Brazil’s Bolsa Familia cash transfer programme is another successful example of electronic payment. The broad footprint of Caixa, Brazil’s state-run rural development bank, enabled a shift to bank account payments, lowering costs to beneficiaries by 5.8% and deepening beneficiary access to financial services. However, not all countries in Latin America have immediately succeeded in lowering costs using financially inclusive mechanisms. Colombia’s shift from cash payments to account-based transfers actually increased the delivery cost from USD 5.20 to USD 6.24 (Bold, Porteous and Rotman, 2012). In the absence of cost-effective banking infrastructure, a dedicated manual cash payment system may provide easier and lower-cost access for beneficiaries. However, it comes with the potential disadvantages of increased fiduciary risks, possible leakages, time-consuming verification processes and the foregone opportunities to provide financial, communications and information services that can enhance livelihood development.

A one-stop-shop embedded in government institutions that delivers multiple services (from information dissemination to enrolment and service provision) can realise efficiency gains for providers and enhance programme uptake by simplifying the process for beneficiaries. As such, a single window service facilitates access for poor households by reducing travel and time costs associated with accessing social protection services. It would also contribute to the extension of programme coverage, improve transparency and facilitate information-sharing across government institutions. By fostering horizontal and vertical integration, these services can strengthen sub-national authorities.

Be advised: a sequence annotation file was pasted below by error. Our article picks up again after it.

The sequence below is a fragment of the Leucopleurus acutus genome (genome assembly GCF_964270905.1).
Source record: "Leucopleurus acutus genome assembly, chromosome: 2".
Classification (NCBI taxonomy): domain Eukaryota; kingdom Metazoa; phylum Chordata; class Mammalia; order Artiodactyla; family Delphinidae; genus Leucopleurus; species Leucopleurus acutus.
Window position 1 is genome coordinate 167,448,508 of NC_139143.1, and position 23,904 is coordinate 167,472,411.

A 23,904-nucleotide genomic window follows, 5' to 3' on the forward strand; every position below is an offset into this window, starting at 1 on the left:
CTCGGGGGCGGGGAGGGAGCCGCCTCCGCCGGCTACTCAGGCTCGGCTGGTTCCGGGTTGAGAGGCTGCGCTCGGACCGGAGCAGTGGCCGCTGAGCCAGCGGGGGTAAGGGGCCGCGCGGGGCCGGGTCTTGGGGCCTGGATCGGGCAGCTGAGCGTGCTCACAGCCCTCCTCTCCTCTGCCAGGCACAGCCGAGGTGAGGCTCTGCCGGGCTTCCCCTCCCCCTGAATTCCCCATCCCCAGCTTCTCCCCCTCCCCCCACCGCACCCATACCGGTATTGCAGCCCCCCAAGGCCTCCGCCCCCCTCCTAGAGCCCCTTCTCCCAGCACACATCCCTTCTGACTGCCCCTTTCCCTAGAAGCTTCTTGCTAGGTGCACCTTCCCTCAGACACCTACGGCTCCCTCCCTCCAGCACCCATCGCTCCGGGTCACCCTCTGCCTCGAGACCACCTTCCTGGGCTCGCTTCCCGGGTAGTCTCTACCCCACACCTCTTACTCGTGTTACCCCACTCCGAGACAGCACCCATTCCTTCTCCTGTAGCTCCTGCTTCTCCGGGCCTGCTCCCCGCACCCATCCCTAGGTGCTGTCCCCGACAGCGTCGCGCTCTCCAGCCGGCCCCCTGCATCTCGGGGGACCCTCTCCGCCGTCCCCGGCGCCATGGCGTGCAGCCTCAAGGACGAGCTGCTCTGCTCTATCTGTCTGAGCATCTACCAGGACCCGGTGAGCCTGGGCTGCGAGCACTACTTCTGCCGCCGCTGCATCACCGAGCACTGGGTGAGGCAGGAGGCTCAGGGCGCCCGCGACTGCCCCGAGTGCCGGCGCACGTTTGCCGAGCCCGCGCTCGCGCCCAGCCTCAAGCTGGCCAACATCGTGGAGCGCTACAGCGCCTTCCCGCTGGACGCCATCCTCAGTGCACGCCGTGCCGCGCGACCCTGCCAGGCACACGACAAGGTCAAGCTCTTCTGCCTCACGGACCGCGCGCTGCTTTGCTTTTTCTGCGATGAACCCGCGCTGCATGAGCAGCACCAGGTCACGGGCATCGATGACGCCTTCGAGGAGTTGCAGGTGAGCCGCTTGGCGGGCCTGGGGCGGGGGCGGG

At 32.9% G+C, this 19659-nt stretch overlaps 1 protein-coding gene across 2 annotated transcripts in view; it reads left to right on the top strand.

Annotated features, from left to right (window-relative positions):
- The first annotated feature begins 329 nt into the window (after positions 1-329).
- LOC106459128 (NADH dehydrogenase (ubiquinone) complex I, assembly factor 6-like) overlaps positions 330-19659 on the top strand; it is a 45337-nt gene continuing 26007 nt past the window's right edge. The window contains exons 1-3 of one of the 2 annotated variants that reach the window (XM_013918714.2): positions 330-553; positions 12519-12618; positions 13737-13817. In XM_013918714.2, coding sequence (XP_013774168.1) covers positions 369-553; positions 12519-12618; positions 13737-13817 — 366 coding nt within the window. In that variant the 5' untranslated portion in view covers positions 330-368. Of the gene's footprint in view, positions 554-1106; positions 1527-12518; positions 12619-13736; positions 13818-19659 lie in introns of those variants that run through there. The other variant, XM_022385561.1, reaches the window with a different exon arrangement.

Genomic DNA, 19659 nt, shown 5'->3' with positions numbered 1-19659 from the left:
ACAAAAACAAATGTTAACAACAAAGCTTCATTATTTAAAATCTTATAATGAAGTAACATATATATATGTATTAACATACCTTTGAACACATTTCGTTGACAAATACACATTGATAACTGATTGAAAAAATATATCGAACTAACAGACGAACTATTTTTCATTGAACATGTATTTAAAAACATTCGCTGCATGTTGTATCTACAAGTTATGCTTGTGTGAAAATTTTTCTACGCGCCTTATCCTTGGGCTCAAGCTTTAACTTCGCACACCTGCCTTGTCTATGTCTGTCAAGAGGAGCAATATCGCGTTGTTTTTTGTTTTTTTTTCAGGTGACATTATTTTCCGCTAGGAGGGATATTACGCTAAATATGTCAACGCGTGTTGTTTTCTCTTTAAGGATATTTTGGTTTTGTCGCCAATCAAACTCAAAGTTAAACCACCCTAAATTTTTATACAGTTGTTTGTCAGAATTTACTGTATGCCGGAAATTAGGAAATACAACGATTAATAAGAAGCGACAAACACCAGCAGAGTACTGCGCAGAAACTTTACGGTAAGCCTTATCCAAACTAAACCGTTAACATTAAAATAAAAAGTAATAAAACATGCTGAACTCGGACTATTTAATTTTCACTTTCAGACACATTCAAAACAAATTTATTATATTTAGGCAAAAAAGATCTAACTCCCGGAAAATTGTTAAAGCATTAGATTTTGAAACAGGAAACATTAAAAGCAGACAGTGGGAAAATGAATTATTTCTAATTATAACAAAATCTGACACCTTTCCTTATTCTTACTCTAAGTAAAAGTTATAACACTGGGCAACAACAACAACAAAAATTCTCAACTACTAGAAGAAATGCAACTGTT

A Social Service Delivery Mechanism was piloted by the ILO until 2016 as a means to unify registration and benefit payments. This pilot revealed a need for decentralised case management for social protection programmes that can be performed on a rolling basis.